Hay, Haak and Giorgio Victorious in Wet-Dry Season Opener
After nearly five months off-track, the teams and drivers of the Racer Industries Queensland Touring Car Championship returned to Queensland Raceway on the final weekend of March, for the opening round of the new season.
With the Lakeside Tribute – the traditional season opener – abandoned, the season commenced a fortnight later than planned, with the first of (now) three visits to Queensland Raceway in 2019.
With the rescheduling came two separate issues for the paddock – some competitors were unable to make the new date, and there was now just days separating the opening two rounds of the season, with the second round of the season being held at Morgan Park the very next weekend.
With this being a rescheduled Lakeside event, the weekend was contested on shorter configurations of Queensland Raceway, with both the ‘Clubman’ and ‘Sprint’ circuits in use.
Qualifying, over fifteen minutes, was conducted on the ‘Clubman’ Circuit, and for Brett Kennedy, it was as though he’d never left – picking up exactly where he left off at the end of 2017 – claiming pole position by a staggering 2.37 seconds over Chris Sharples and Matthew Haak, who was the fastest of the ‘A2’ contingent. It wasn’t an ideal start to the season for Steve Hay, who could only manage 18th. Second fastest in Class A2 was Matthew Swarbrooke, just ahead of Leonard Meiers.
In Class B, Andrew Knight may have traded his Datsun for a BMW, but he’d lost none of his speed – claiming pole position, ahead of Mark Hyde, by 0.8927. John Phoenix was third, ahead of Shannon Cane and Nick Linton.
Rain arrived prior to Race 1 of the new season, ensuring the field would contest its first wet race since September. When the 10-lap affair got underway, it was one-way traffic for Brett Kennedy, who annihilated the competition, and cruised to a 6-second victory in the end, ahead of Chris Sharples and Matthew Haak - who claimed Class A2 honours. Steve Hay remained third in Class A1, but moved his way through the field, to finish 7th outright, after starting 18th.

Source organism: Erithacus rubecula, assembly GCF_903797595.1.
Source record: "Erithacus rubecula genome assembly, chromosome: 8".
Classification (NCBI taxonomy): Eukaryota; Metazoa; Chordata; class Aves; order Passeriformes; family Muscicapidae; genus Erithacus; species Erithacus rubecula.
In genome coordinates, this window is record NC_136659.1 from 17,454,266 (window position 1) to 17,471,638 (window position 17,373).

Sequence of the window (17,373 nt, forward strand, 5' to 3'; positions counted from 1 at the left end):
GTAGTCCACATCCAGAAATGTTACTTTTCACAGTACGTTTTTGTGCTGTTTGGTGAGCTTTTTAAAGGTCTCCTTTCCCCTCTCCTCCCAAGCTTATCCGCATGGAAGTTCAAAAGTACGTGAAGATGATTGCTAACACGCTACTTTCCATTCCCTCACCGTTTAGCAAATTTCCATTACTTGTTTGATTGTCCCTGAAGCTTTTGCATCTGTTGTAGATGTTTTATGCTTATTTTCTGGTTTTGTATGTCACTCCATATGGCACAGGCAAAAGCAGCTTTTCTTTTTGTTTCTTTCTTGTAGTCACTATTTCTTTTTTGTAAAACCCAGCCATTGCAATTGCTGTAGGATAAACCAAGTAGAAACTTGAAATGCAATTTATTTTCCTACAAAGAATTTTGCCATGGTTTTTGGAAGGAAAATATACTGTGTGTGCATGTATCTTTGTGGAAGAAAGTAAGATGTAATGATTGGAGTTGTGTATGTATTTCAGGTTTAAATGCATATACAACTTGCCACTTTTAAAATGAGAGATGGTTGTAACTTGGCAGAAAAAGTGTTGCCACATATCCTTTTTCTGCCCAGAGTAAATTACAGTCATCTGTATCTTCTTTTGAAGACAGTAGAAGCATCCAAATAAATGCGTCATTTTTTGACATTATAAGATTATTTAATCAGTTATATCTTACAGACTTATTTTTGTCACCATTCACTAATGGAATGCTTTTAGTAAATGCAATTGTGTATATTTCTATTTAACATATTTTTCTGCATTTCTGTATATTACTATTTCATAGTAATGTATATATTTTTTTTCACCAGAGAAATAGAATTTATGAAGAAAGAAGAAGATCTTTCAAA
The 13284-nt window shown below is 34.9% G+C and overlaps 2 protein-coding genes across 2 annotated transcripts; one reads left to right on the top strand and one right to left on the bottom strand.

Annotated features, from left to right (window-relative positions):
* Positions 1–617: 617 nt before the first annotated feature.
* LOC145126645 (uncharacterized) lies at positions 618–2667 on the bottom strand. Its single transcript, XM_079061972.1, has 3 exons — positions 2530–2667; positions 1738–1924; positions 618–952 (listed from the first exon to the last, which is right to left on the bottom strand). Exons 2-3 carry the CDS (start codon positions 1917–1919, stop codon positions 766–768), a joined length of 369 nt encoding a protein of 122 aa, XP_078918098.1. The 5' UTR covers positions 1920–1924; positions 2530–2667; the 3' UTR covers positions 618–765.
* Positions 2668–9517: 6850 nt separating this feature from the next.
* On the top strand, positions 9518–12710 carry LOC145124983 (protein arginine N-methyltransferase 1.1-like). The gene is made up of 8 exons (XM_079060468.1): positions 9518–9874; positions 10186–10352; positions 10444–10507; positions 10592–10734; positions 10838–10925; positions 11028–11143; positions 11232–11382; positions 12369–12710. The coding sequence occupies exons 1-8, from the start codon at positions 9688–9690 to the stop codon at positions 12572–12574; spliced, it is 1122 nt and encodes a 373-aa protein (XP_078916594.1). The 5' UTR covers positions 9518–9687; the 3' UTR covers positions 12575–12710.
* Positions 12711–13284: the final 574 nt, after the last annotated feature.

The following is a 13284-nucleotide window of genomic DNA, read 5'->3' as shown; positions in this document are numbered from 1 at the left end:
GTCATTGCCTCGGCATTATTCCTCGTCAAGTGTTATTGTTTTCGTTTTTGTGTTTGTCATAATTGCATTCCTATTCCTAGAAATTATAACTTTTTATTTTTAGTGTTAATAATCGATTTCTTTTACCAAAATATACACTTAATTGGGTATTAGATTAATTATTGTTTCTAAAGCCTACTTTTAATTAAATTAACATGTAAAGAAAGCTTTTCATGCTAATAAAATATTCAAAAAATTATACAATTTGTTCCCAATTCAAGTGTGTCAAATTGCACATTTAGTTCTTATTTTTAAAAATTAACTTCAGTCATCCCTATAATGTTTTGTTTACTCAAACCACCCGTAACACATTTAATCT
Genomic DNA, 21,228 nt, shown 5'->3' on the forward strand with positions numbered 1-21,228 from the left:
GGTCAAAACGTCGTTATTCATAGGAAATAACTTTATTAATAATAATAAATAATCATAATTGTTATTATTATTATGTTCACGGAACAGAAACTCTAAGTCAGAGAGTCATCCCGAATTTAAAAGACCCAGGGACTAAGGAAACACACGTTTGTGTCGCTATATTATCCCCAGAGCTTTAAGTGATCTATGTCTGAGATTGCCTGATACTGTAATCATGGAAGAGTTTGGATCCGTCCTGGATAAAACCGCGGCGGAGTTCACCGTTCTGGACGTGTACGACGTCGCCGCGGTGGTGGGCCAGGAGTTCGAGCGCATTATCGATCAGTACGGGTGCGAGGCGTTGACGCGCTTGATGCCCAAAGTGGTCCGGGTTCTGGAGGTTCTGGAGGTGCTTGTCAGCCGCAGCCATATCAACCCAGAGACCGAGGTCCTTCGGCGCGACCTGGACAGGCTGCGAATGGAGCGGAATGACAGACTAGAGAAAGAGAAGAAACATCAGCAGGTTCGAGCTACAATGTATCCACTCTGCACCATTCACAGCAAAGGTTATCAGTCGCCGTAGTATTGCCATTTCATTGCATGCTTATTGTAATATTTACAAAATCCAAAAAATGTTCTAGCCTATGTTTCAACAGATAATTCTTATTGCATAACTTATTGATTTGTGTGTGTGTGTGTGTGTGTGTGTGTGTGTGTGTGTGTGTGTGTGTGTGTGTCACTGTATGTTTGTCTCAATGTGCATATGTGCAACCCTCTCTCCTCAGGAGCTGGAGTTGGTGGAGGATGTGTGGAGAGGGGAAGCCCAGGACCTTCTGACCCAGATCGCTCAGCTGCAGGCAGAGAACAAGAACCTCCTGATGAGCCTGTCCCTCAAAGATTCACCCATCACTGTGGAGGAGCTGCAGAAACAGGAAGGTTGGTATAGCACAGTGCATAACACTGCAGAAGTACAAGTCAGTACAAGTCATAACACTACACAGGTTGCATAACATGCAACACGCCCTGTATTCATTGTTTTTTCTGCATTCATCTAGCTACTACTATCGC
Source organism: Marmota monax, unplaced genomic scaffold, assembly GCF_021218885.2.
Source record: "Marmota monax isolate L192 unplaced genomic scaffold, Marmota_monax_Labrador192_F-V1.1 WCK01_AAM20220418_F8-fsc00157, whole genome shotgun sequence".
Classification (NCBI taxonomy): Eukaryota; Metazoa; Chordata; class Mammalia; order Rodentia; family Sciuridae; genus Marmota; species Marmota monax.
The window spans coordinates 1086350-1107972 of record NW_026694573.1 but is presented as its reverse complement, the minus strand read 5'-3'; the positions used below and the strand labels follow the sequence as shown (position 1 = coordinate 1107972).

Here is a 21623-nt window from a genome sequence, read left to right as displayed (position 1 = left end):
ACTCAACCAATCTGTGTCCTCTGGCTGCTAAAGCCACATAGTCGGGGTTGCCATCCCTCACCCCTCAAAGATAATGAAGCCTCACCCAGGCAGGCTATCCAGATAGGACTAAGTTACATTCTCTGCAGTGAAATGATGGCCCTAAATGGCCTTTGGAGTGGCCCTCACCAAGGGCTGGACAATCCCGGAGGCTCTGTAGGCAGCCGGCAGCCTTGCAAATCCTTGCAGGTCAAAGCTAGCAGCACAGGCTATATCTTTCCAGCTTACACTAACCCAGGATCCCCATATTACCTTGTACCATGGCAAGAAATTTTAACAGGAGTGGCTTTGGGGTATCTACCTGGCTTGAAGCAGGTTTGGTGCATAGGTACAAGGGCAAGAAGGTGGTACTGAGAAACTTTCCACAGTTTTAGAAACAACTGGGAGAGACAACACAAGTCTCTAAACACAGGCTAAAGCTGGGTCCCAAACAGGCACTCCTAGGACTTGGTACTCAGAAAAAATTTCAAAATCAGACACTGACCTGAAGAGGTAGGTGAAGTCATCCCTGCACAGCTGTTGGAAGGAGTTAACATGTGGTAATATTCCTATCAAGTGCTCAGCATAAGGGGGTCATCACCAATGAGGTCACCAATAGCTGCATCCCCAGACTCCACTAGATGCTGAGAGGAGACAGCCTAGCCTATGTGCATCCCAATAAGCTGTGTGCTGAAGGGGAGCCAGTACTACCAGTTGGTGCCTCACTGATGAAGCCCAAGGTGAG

For Matthew Haak, the hard work that he, and the team at Hano’s Car Care, had put in during the off-season was rewarded with that class victory – he finished 7.5 seconds clear of Bayley Hall, while Leonard Meiers was third. In a race where it became clear that Class A2 would be highly competitive in 2019, the two men who dominated the division in 2018 were well back – Gary Anger was a distant fourth, ahead of Stuart Walker, who was later penalised thirty seconds, for a start infringement, which saw him drop down to eighth in class, and eleventh outright – the last car home on the lead lap.
In Class B, Andrew Knight took the most commanding win of that opening race – finishing twenty-two seconds clear of John Swarbrooke, who just edged out Les Hanifin.
Race 2, due to be held on Saturday afternoon, was pushed back to Sunday morning, due to the wet weather, and the subsequent track conditions.
On Sunday morning, the same race, originally due to be run on the Sprint Circuit, was moved to the Clubman Circuit, due to standing water in the “crossover” section of the Queensland Raceway layout.
Brett Kennedy assumed the early lead, but Steve Hay charged through from eighth, to snatch that away, from the 2017 champion, on lap 4. From there, despite Kennedy’s best efforts, Hay was unable to be caught, and he cruised to a 4.2 second victory in the end, ahead of Kennedy and Sharples, who pushed Kennedy all the way.
Behind them, fourth outright went to Matthew Haak, who just got the better of Michael Woodcroft in the battle for Class A2 honours, while Gary Anger rounded out the class podium, edging out Stuart Walker by mere inches.
In Class B, the competition had no answer to the horsepower of Les Hanifin’s Commodore, as the #34 stormed to a 6second win, over Mark Hyde and Mark Giorgio.
Leonard Meiers and Nick Linton were the only retirements in that 12-lap race.
It was a quick turnaround for teams and drivers, before they returned to the circuit for race three – also on the Clubman Circuit.
With competitors second-fastest qualifying times determining the grid for race 3, Brett Kennedy was back at the head of the field, but he didn’t remain there for very long.